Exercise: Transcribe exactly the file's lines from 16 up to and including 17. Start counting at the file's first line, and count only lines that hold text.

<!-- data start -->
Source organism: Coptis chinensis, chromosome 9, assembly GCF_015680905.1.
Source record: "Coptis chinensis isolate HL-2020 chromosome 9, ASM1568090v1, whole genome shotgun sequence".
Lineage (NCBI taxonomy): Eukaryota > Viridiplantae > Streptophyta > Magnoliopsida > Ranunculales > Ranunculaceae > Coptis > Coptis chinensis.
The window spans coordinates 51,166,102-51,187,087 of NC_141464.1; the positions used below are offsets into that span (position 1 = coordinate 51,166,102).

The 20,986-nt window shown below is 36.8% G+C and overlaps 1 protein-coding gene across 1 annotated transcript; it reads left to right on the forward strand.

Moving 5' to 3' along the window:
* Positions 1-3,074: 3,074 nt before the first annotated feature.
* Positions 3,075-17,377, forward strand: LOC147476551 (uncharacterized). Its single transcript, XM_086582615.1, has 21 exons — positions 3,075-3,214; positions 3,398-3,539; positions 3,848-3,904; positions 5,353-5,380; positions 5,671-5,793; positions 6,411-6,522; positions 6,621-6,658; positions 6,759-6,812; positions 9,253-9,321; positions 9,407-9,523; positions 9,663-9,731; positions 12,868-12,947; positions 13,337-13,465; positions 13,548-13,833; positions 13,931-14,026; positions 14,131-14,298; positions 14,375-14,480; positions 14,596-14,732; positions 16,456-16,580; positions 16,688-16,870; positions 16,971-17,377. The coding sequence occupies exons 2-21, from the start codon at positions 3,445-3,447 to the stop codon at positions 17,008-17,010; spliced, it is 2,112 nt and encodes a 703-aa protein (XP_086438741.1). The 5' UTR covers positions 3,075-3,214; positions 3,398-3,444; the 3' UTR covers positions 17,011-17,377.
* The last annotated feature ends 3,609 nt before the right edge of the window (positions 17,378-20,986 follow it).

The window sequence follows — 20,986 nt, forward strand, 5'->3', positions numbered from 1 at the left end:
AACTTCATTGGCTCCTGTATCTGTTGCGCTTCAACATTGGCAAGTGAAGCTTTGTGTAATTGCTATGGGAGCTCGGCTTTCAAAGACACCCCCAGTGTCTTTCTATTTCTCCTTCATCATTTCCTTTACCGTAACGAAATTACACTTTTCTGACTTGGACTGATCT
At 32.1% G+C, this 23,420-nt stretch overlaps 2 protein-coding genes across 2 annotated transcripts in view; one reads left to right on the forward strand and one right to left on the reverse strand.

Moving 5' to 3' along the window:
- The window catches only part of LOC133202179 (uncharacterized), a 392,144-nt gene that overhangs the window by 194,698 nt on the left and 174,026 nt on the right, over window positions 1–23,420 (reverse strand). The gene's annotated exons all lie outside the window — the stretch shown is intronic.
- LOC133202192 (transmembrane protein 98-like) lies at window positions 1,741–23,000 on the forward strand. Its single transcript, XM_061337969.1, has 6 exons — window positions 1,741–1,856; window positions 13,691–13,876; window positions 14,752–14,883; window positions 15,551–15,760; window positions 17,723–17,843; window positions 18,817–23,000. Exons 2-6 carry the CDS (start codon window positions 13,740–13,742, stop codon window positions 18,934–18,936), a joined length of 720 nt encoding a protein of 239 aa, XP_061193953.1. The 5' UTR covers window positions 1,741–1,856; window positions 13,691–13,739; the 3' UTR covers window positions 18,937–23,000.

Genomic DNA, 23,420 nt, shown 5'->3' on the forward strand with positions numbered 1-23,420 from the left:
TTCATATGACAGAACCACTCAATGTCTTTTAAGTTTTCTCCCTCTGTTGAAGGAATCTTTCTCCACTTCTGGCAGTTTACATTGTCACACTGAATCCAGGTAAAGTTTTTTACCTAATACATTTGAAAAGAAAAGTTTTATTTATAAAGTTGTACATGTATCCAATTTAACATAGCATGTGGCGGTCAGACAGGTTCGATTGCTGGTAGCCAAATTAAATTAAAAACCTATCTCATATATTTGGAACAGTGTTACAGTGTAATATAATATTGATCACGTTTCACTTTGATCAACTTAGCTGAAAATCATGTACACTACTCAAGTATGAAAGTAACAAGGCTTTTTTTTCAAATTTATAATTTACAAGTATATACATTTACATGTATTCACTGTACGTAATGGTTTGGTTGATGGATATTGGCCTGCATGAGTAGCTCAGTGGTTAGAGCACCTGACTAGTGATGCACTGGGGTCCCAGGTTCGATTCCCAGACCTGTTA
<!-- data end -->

Genomic DNA, 23,420 nt, shown 5'->3' on the forward strand with positions numbered 1-23,420 from the left:
TTCATATGACAGAACCACTCAATGTCTTTTAAGTTTTCTCCCTCTGTTGAAGGAATCTTTCTCCACTTCTGGCAGTTTACATTGTCACACTGAATCCAGGTAAAGTTTTTTACCTAATACATTTGAAAAGAAAAGTTTTATTTATAAAGTTGTACATGTATCCAATTTAACATAGCATGTGGCGGTCAGACAGGTTCGATTGCTGGTAGCCAAATTAAATTAAAAACCTATCTCATATATTTGGAACAGTGTTACAGTGTAATATAATATTGATCACGTTTCACTTTGATCAACTTAGCTGAAAATCATGTACACTACTCAAGTATGAAAGTAACAAGGCTTTTTTTTCAAATTTATAATTTACAAGTATATACATTTACATGTATTCACTGTACGTAATGGTTTGGTTGATGGATATTGGCCTGCATGAGTAGCTCAGTGGTTAGAGCACCTGACTAGTGATGCACTGGGGTCCCAGGTTCGATTCCCAGACCTGTTA